So for me, the GAC communiqués and Scorecard is one way of interaction, which is very, very important, especially for the multistakeholder model.  And the GAC work is not easy and sometimes it actually feels quite a lot of empathy, especially during difficult negotiations to help us create that advice.

You can see the process of creating advice and the communiqué has evolved, and we continue creating and inventing mechanisms, especially taking into consideration that the organisation ICANN itself is at the core of the most sensitive expression in the WSIS, which acknowledge the respective roles of various stakeholders.
So ICANN is currently, I believe, the only entity at the global level that is actually making policies and decisions and implementing them in a slightly different manner in that way trying very hard to make that multistakeholder model work.
So making resolutions, declarations, and recommendations, it is quite different from developing agreements.  That's why ICANN is quite special in that way; and even more challenging because we have to make recommendations and implement policies using that model.  And this is why the current ICANN accountability process is extremely important and they are all at the GAC more important.  So in how to engage it and participate, and in fact, not just important, quite critical.  I'll stop there with questions.
>> ANDERS HEKTOR: Thank you very much, Alice.  And I'm going to change to the last slide.  And we do have a remote question here.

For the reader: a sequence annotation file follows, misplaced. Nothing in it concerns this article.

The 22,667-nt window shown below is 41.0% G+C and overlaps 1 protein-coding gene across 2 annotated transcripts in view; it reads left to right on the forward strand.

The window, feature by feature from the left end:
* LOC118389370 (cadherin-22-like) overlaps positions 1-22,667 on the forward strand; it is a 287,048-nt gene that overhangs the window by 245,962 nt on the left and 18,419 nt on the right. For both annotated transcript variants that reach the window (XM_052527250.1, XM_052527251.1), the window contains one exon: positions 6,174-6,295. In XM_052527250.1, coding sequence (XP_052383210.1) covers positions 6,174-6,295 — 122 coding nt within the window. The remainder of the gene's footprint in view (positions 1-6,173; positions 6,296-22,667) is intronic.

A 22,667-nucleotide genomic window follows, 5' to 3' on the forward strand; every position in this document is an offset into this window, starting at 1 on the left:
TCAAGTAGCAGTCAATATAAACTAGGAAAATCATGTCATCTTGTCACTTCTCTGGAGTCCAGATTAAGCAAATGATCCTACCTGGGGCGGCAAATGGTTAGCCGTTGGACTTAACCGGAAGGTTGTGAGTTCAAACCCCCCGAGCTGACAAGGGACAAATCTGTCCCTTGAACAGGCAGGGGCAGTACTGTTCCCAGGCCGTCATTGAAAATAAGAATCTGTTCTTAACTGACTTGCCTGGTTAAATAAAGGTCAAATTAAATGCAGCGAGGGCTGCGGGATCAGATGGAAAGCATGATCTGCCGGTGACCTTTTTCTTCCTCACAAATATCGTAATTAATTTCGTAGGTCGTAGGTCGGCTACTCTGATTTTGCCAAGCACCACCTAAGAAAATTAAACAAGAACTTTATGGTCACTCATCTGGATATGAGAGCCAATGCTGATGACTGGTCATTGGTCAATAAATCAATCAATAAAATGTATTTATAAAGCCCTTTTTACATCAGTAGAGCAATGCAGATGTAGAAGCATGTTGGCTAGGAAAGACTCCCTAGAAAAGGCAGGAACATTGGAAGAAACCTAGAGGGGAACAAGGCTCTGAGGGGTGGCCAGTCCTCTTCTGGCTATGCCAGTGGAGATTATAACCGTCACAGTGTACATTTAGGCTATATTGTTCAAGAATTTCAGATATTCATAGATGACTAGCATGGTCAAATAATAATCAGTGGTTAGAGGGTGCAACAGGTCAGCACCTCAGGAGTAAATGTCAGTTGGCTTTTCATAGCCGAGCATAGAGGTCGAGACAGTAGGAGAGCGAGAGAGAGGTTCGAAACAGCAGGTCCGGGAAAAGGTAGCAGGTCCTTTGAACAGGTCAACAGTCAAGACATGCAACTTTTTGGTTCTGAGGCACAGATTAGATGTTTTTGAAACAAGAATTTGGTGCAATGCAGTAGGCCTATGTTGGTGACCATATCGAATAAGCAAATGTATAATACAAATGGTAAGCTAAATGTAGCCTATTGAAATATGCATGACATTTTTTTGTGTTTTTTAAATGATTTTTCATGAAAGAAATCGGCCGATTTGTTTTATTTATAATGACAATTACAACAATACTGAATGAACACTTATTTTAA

>> REMOTE AUDIENCE MEMBER:  From Africa, I have a question on the GAC members understanding on the ICANN and Internet Governance Policies and Process when they come to ICANN meetings.  How do they determine and delegate the understanding of these when they make decisions?
>> ANDERS HEKTOR: That's not an easy question.  Does anybody on the panel ‑‑ How is their understanding of this when they make decisions?  Could you repeat the question, perhaps?
>> REMOTE AUDIENCE MEMBER:  How do they data mine the delegated understanding of these when they make decisions?
>> ANDERS HEKTOR: Maybe I can read it.  That's really small print.  
I have a question to the GAC members.  I have a question on the GAC Members’ understanding on the ICANN and Internet Governance Policy and Processes when they come to ICANN meetings.  From Gideon.  How do we understand the questions when we come to the meetings?  Well, some do.
How do we understand the questions when we come to the ICANN meetings?  I understand the question as, how well are we understanding and following the Agenda for the meetings?  And the technical issues of the things that are on the Agenda.
I think we discussed that a little bit earlier, actually.  So considering that we don't have much time now, there is a question in the back I would like to take as well.
>> ANDERS HEKTOR: Name and affiliation, please.
>> AUDIENCE: Hello.  I think the last question has more to do with, how do you, as the GAC, determine the validity of representation?  So how do you determine the validity of the person who is sitting on the GAC representing a country such that one, you have an understanding, or you're able to determine and have an understanding of the issues to be able to make those decisions.  So it's more around that process, I think.
>> ANDERS HEKTOR: Heather, please?
>> HEATHER DRYDEN:  Thank you for the questions.  So it is pretty straightforward in that a GAC member will appoint a representative and then that representative speaks on behalf of that country and that's not questioned.  And that is how we operate.  Thank you.
>> ANDERS HEKTOR: Thomas?